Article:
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Omeroglu H, Biçimoglu A, Koparal S, Seber S. Assessment of variations in the measurement of hip ultrasonography by the Graf method in developmental dysplasia of the hip. J Pediatr Orthop B 2001;10:89-95.  Back to cited text no. 12
    
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Dias JJ, Thomas IH, Lamont AC, Mody BS, Thompson JR. The reliability of ultrasonographic assessment of neonatal hips. J Bone Joint Surg Br 1993;75:479-82.  Back to cited text no. 13
    
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Bar-On E, Meyer S, Harari G, Porat S. Ultrasonography of the hip in developmental hip dysplasia. J Bone Joint Surg Br 1998;80:321-4.  Back to cited text no. 14
    
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Rosendahl K, Aslaksen A, Lie RT, Markestad T. Reliability of ultrasound in the early diagnosis of developmental dysplasia of the hip. Pediatr Radiol 1995;25:219-24.  Back to cited text no. 15
    
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Roovers EA, Boere-Boonekamp MM, Geertsma TS, Zielhuis GA, Kerkhoff AH. Ultrasonographic screening for developmental dysplasia of the hip in infants. Reproducibility of assessments made by radiographers. J Bone Joint Surg Br 2003;85:726-30.  Back to cited text no. 16
    
17.
Peterlein CD, Schüttler KF, Lakemeier S, Timmesfeld N, Görg C, Fuchs-Winkelmann S, et al. Reproducibility of different screening classifications in ultrasonography of the newborn hip. BMC Pediatr 2010;10:98.  Back to cited text no. 17
    
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Graf R. The use of ultrasonography in developmental dysplasia of the hip. Acta Orthop Traumatol Turc 2007;41 Suppl 1:6-13.  Back to cited text no. 18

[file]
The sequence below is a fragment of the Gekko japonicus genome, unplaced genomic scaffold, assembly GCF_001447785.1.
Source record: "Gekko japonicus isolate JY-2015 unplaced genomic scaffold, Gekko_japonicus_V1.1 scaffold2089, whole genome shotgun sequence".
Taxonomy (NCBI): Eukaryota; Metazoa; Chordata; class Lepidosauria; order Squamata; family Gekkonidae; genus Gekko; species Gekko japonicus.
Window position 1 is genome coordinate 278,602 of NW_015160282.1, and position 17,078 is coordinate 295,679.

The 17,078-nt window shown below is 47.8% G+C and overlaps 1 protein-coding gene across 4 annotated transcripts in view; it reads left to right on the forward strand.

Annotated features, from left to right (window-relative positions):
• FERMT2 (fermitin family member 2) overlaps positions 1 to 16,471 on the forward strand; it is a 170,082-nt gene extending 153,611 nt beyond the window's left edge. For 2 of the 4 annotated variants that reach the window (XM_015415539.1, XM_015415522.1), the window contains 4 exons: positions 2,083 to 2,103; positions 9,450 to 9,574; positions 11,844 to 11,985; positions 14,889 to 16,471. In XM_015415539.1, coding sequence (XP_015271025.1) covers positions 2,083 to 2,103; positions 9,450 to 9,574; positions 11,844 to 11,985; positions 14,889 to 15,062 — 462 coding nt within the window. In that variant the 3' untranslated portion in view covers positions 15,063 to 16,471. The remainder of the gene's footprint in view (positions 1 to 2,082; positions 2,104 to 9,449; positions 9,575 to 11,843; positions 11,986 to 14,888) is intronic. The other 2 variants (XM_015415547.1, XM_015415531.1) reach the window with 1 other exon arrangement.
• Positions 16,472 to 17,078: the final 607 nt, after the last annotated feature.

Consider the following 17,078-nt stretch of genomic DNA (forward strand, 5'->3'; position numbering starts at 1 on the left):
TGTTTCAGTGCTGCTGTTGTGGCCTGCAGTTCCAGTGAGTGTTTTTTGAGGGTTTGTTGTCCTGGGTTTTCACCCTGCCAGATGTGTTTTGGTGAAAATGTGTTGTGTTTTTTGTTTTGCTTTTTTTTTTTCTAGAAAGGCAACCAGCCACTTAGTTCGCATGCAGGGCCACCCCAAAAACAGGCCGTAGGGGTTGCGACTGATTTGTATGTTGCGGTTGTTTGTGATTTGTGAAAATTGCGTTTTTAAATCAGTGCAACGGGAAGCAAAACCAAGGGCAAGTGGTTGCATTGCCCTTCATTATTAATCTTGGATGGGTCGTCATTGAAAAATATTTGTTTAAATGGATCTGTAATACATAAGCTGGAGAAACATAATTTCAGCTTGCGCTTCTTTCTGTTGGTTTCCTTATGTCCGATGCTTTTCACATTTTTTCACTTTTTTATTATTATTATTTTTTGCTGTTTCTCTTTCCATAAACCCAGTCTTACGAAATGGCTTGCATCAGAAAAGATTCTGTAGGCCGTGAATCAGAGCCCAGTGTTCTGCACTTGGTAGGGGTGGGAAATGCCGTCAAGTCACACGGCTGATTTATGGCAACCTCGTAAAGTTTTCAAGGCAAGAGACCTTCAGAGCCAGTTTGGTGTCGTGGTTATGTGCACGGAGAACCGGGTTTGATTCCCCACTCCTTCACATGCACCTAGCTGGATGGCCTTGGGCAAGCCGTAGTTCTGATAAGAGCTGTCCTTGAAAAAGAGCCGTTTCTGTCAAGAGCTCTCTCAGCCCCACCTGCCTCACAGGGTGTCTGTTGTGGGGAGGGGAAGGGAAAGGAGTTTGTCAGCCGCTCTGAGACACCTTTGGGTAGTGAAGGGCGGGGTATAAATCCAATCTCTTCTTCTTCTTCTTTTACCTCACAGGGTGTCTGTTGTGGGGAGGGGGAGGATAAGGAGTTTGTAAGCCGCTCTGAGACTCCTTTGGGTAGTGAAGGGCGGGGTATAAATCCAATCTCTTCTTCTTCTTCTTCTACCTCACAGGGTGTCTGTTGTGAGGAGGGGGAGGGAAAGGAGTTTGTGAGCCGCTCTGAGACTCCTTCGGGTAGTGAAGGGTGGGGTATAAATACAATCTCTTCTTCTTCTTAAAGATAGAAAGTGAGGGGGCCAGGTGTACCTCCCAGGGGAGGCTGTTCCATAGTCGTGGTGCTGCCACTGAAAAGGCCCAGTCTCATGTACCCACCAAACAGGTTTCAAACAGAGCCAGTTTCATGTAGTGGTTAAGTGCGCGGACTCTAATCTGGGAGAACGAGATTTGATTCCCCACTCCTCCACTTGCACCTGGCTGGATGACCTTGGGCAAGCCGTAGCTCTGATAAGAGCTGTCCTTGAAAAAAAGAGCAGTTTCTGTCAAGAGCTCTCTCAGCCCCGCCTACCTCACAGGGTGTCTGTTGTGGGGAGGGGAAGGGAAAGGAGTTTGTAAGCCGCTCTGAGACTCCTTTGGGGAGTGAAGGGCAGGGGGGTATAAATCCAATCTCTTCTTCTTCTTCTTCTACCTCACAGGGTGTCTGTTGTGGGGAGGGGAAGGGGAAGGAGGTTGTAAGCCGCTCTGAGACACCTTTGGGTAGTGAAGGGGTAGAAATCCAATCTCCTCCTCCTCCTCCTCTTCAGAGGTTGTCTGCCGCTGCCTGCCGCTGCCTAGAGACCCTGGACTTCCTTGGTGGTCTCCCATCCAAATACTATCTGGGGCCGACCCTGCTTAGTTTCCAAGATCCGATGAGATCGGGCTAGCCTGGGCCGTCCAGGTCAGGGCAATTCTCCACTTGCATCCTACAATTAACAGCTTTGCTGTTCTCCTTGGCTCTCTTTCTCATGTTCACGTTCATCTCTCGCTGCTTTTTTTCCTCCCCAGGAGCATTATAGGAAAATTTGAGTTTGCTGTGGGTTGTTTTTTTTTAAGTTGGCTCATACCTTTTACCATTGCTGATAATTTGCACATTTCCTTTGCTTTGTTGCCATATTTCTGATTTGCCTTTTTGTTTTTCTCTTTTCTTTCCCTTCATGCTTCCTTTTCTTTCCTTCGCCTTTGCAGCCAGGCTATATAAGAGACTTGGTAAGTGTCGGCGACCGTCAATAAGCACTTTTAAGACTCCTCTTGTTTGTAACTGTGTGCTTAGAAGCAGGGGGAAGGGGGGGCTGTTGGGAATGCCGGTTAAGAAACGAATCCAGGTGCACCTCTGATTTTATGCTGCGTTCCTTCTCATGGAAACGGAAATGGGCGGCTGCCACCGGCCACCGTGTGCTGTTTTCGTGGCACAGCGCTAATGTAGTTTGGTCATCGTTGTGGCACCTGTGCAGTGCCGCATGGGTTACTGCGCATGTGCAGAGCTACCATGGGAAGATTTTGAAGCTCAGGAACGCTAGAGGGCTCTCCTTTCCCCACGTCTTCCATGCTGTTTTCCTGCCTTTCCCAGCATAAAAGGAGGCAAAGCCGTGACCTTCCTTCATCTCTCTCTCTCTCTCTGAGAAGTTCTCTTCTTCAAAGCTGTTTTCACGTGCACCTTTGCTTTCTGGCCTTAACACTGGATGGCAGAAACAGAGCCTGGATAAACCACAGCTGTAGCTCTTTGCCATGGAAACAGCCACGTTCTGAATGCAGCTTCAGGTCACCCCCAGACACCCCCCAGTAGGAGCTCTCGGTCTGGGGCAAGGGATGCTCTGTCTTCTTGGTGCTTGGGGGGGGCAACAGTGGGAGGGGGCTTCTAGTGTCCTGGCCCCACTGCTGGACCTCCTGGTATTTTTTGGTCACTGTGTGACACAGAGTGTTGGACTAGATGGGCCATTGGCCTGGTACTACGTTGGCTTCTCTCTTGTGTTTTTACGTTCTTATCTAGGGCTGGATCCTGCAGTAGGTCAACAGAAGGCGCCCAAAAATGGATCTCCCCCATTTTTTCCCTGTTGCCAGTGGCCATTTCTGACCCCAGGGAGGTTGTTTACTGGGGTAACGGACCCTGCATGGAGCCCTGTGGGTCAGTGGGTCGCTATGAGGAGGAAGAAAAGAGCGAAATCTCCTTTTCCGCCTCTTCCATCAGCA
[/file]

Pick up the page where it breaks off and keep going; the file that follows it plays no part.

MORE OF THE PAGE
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Keller MS, Nijs EL. The role of radiographs and US in developmental dysplasia of the hip: How good are they? Pediatr Radiol 2009;39 Suppl 2:S211-5.  Back to cited text no. 19
    
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Harcke HT, Kumar SJ. The role of ultrasound in the diagnosis and management of congenital dislocation and dysplasia of the hip. J Bone Joint Surg Am 1991;73:622-8.  Back to cited text no. 20
    
21.
Copuroglu C, Ozcan M, Aykac B, Tuncer B, Saridogan K. Reliability of ultrasonographic measurements in suspected patients of developmental dysplasia of the hip and correlation with the acetabular index. Indian J Orthop 2011;45:553-7.  Back to cited text no. 21
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Hell AK, Becker JC, Rühmann O, Lewinski Gv, Lazovic D. Inter-and intraobserver reliability in Graf's sonographic hip examination. Z Orthop Unfall 2008;146:624-9.  Back to cited text no. 22
    
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Wientroub S, Grill F. Ultrasonography in developmental dysplasia of the hip. J Bone Joint Surg Am 2000;82-A: 1004-18.  Back to cited text no. 23
    
24.
Portinaro NM, Pelillo F, Cerutti P. The role of ultrasonography in the diagnosis of developmental dysplasia of the hip. J Pediatr Orthop 2007;27:247-50.  Back to cited text no. 24
    
25.
Clinical practice guideline: Early detection of developmental dysplasia of the hip. Committee on Quality Improvement, Subcommittee on Developmental Dysplasia of the Hip. American Academy of Pediatrics. Pediatrics 2000;105:896-905.  Back to cited text no. 25
    

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Correspondence Address:
Mehmet Mufit Orak
Department of Orthopedic and Traumatology, Marmara University Education and Research Hospital, Istanbul
Turkey
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Source of Support: None, Conflict of Interest: None


DOI: 10.4103/0019-5413.168753

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[Pubmed] | [DOI]